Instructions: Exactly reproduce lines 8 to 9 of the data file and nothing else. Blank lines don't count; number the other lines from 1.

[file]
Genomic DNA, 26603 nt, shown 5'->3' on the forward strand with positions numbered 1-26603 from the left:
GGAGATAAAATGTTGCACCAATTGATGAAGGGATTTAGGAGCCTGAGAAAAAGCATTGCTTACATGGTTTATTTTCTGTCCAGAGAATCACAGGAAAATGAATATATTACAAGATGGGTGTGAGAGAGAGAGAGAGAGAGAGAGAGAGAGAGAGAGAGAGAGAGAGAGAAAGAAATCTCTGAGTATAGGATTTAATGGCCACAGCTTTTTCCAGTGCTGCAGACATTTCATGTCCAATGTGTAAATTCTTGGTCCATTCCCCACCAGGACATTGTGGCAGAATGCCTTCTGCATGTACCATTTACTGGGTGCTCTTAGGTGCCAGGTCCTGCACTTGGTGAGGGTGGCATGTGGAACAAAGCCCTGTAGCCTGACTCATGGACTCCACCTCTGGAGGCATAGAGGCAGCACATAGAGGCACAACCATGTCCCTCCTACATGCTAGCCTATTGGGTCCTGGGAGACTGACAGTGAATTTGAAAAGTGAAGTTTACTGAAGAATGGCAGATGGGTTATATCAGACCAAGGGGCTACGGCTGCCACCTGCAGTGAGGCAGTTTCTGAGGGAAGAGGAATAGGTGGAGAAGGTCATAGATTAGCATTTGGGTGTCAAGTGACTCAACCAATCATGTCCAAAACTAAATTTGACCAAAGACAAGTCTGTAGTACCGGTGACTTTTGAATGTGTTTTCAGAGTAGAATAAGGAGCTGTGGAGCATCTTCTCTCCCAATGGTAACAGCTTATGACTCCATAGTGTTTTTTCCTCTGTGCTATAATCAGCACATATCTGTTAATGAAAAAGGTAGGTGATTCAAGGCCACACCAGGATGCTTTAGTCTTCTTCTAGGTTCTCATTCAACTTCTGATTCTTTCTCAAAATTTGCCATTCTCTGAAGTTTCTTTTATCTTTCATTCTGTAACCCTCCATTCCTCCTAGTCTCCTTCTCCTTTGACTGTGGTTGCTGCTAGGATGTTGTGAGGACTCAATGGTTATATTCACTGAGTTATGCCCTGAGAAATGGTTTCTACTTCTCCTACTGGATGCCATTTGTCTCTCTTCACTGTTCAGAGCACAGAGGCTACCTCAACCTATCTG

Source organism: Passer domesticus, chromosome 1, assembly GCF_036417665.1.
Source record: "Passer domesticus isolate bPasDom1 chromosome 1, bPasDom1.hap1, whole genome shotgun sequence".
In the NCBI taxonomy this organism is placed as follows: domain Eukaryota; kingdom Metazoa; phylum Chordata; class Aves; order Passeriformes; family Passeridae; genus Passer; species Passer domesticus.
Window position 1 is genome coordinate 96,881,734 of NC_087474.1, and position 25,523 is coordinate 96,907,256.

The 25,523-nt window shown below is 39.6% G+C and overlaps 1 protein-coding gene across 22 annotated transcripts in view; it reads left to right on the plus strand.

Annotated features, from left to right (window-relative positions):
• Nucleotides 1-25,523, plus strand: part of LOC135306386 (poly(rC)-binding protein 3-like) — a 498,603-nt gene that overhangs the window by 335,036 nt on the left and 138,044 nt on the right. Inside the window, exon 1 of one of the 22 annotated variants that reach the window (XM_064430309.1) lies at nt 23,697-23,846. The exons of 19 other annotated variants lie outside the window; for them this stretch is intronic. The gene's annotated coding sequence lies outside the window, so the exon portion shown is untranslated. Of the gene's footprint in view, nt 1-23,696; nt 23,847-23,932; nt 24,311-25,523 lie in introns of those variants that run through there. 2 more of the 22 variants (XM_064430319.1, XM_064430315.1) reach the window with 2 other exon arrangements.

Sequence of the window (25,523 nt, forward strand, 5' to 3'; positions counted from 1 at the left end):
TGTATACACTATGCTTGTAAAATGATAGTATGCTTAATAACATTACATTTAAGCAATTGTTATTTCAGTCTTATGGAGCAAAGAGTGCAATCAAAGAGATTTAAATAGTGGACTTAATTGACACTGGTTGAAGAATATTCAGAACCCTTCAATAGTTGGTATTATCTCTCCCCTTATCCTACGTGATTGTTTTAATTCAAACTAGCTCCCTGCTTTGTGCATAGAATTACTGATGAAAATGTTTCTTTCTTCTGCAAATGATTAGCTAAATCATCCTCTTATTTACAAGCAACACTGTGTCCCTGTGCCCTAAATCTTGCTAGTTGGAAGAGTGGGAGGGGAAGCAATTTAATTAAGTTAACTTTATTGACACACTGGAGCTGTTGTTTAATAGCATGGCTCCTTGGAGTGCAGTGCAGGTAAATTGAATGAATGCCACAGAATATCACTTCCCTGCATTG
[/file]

Annotated features, from left to right (window-relative positions):
• Nucleotides 1-25,523, plus strand: part of LOC135306386 (poly(rC)-binding protein 3-like) — a 498,603-nt gene that overhangs the window by 335,036 nt on the left and 138,044 nt on the right. Inside the window, exon 1 of one of the 22 annotated variants that reach the window (XM_064430309.1) lies at nt 23,697-23,846. The exons of 19 other annotated variants lie outside the window; for them this stretch is intronic. The gene's annotated coding sequence lies outside the window, so the exon portion shown is untranslated. Of the gene's footprint in view, nt 1-23,696; nt 23,847-23,932; nt 24,311-25,523 lie in introns of those variants that run through there. 2 more of the 22 variants (XM_064430319.1, XM_064430315.1) reach the window with 2 other exon arrangements.